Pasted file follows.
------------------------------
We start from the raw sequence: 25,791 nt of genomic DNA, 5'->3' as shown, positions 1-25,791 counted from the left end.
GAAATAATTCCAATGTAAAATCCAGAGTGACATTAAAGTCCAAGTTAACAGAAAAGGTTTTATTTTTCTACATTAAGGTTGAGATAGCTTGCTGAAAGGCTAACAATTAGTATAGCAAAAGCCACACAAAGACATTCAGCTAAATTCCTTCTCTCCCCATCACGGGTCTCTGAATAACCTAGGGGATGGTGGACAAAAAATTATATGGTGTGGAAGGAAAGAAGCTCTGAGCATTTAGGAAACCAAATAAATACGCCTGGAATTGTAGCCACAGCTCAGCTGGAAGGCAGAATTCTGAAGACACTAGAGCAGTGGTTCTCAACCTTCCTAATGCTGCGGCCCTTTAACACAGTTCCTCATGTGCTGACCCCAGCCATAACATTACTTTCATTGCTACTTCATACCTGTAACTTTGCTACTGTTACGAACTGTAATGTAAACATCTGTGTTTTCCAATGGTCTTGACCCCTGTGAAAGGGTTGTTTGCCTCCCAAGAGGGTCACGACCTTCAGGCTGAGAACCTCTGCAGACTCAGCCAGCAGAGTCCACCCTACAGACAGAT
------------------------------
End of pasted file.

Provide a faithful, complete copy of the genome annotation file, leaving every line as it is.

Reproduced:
We start from the raw sequence: 25,791 nt of genomic DNA, 5'->3' as shown, positions 1-25,791 counted from the left end.
GAAATAATTCCAATGTAAAATCCAGAGTGACATTAAAGTCCAAGTTAACAGAAAAGGTTTTATTTTTCTACATTAAGGTTGAGATAGCTTGCTGAAAGGCTAACAATTAGTATAGCAAAAGCCACACAAAGACATTCAGCTAAATTCCTTCTCTCCCCATCACGGGTCTCTGAATAACCTAGGGGATGGTGGACAAAAAATTATATGGTGTGGAAGGAAAGAAGCTCTGAGCATTTAGGAAACCAAATAAATACGCCTGGAATTGTAGCCACAGCTCAGCTGGAAGGCAGAATTCTGAAGACACTAGAGCAGTGGTTCTCAACCTTCCTAATGCTGCGGCCCTTTAACACAGTTCCTCATGTGCTGACCCCAGCCATAACATTACTTTCATTGCTACTTCATACCTGTAACTTTGCTACTGTTACGAACTGTAATGTAAACATCTGTGTTTTCCAATGGTCTTGACCCCTGTGAAAGGGTTGTTTGCCTCCCAAGAGGGTCACGACCTTCAGGCTGAGAACCTCTGCAGACTCAGCCAGCAGAGTCCACCCTACAGACAGAT